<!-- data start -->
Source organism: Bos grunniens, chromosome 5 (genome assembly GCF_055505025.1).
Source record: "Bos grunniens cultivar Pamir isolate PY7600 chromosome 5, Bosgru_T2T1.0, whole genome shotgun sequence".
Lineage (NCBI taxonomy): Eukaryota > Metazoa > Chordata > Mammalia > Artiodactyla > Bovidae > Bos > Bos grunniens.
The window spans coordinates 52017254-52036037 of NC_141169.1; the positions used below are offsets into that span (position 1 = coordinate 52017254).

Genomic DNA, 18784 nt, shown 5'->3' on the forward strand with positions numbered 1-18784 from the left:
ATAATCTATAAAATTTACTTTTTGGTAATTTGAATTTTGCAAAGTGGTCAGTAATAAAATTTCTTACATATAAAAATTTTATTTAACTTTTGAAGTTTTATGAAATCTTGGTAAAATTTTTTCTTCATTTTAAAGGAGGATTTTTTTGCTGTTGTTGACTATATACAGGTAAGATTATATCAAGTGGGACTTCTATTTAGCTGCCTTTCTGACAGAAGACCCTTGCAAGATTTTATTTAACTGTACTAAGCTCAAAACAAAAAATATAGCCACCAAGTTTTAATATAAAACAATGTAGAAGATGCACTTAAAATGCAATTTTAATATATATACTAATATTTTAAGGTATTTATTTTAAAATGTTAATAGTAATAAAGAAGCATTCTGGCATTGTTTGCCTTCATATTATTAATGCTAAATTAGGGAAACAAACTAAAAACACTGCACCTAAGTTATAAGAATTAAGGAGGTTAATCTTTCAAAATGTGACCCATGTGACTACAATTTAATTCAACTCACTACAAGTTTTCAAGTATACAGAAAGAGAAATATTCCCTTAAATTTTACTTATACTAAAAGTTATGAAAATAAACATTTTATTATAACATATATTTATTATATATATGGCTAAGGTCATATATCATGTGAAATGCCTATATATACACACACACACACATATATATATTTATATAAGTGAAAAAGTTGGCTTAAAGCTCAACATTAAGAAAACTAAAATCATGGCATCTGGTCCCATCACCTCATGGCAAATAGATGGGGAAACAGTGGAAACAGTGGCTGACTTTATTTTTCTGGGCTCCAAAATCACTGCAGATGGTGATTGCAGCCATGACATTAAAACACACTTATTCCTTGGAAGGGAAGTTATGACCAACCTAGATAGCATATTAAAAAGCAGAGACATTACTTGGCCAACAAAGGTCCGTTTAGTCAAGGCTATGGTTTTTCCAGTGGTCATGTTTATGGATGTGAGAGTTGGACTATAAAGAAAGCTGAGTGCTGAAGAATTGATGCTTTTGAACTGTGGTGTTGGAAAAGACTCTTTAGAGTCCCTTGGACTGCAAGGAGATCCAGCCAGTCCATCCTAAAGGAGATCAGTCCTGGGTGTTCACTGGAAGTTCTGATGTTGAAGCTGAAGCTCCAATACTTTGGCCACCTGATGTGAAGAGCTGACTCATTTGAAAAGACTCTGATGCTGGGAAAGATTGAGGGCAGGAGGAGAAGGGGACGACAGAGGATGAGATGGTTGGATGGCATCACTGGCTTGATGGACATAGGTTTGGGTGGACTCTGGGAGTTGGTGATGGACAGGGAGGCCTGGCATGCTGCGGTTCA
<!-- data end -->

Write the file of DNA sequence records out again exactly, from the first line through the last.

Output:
Source organism: Bos grunniens, chromosome 5 (genome assembly GCF_055505025.1).
Source record: "Bos grunniens cultivar Pamir isolate PY7600 chromosome 5, Bosgru_T2T1.0, whole genome shotgun sequence".
Lineage (NCBI taxonomy): Eukaryota > Metazoa > Chordata > Mammalia > Artiodactyla > Bovidae > Bos > Bos grunniens.
The window spans coordinates 52017254-52036037 of NC_141169.1; the positions used below are offsets into that span (position 1 = coordinate 52017254).

Genomic DNA, 18784 nt, shown 5'->3' on the forward strand with positions numbered 1-18784 from the left:
ATAATCTATAAAATTTACTTTTTGGTAATTTGAATTTTGCAAAGTGGTCAGTAATAAAATTTCTTACATATAAAAATTTTATTTAACTTTTGAAGTTTTATGAAATCTTGGTAAAATTTTTTCTTCATTTTAAAGGAGGATTTTTTTGCTGTTGTTGACTATATACAGGTAAGATTATATCAAGTGGGACTTCTATTTAGCTGCCTTTCTGACAGAAGACCCTTGCAAGATTTTATTTAACTGTACTAAGCTCAAAACAAAAAATATAGCCACCAAGTTTTAATATAAAACAATGTAGAAGATGCACTTAAAATGCAATTTTAATATATATACTAATATTTTAAGGTATTTATTTTAAAATGTTAATAGTAATAAAGAAGCATTCTGGCATTGTTTGCCTTCATATTATTAATGCTAAATTAGGGAAACAAACTAAAAACACTGCACCTAAGTTATAAGAATTAAGGAGGTTAATCTTTCAAAATGTGACCCATGTGACTACAATTTAATTCAACTCACTACAAGTTTTCAAGTATACAGAAAGAGAAATATTCCCTTAAATTTTACTTATACTAAAAGTTATGAAAATAAACATTTTATTATAACATATATTTATTATATATATGGCTAAGGTCATATATCATGTGAAATGCCTATATATACACACACACACACATATATATATTTATATAAGTGAAAAAGTTGGCTTAAAGCTCAACATTAAGAAAACTAAAATCATGGCATCTGGTCCCATCACCTCATGGCAAATAGATGGGGAAACAGTGGAAACAGTGGCTGACTTTATTTTTCTGGGCTCCAAAATCACTGCAGATGGTGATTGCAGCCATGACATTAAAACACACTTATTCCTTGGAAGGGAAGTTATGACCAACCTAGATAGCATATTAAAAAGCAGAGACATTACTTGGCCAACAAAGGTCCGTTTAGTCAAGGCTATGGTTTTTCCAGTGGTCATGTTTATGGATGTGAGAGTTGGACTATAAAGAAAGCTGAGTGCTGAAGAATTGATGCTTTTGAACTGTGGTGTTGGAAAAGACTCTTTAGAGTCCCTTGGACTGCAAGGAGATCCAGCCAGTCCATCCTAAAGGAGATCAGTCCTGGGTGTTCACTGGAAGTTCTGATGTTGAAGCTGAAGCTCCAATACTTTGGCCACCTGATGTGAAGAGCTGACTCATTTGAAAAGACTCTGATGCTGGGAAAGATTGAGGGCAGGAGGAGAAGGGGACGACAGAGGATGAGATGGTTGGATGGCATCACTGGCTTGATGGACATAGGTTTGGGTGGACTCTGGGAGTTGGTGATGGACAGGGAGGCCTGGCATGCTGCGGTTCA